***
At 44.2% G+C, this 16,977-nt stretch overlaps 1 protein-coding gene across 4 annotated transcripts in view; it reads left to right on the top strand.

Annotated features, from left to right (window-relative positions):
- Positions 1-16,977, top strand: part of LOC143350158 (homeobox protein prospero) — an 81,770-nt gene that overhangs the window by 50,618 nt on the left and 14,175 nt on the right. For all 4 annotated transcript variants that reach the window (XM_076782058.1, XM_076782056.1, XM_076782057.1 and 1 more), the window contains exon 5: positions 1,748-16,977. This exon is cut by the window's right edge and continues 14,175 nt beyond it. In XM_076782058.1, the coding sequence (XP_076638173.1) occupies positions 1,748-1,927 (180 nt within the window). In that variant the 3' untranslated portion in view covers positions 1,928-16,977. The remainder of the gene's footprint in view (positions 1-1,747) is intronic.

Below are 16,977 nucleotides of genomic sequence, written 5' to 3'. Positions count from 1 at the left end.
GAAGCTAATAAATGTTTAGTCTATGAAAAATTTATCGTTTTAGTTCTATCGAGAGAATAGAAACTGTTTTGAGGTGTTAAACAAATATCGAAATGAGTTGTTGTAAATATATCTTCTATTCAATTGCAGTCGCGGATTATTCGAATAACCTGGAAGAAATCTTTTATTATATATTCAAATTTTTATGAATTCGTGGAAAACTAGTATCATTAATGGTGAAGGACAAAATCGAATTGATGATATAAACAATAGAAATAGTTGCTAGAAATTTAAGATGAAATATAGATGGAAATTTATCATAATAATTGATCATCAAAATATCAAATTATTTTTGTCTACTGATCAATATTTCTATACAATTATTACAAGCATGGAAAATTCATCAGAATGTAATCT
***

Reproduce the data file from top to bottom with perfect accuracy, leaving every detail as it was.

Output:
At 44.2% G+C, this 16,977-nt stretch overlaps 1 protein-coding gene across 4 annotated transcripts in view; it reads left to right on the top strand.

Annotated features, from left to right (window-relative positions):
- Positions 1-16,977, top strand: part of LOC143350158 (homeobox protein prospero) — an 81,770-nt gene that overhangs the window by 50,618 nt on the left and 14,175 nt on the right. For all 4 annotated transcript variants that reach the window (XM_076782058.1, XM_076782056.1, XM_076782057.1 and 1 more), the window contains exon 5: positions 1,748-16,977. This exon is cut by the window's right edge and continues 14,175 nt beyond it. In XM_076782058.1, the coding sequence (XP_076638173.1) occupies positions 1,748-1,927 (180 nt within the window). In that variant the 3' untranslated portion in view covers positions 1,928-16,977. The remainder of the gene's footprint in view (positions 1-1,747) is intronic.

Below are 16,977 nucleotides of genomic sequence, written 5' to 3'. Positions count from 1 at the left end.
GAAGCTAATAAATGTTTAGTCTATGAAAAATTTATCGTTTTAGTTCTATCGAGAGAATAGAAACTGTTTTGAGGTGTTAAACAAATATCGAAATGAGTTGTTGTAAATATATCTTCTATTCAATTGCAGTCGCGGATTATTCGAATAACCTGGAAGAAATCTTTTATTATATATTCAAATTTTTATGAATTCGTGGAAAACTAGTATCATTAATGGTGAAGGACAAAATCGAATTGATGATATAAACAATAGAAATAGTTGCTAGAAATTTAAGATGAAATATAGATGGAAATTTATCATAATAATTGATCATCAAAATATCAAATTATTTTTGTCTACTGATCAATATTTCTATACAATTATTACAAGCATGGAAAATTCATCAGAATGTAATCT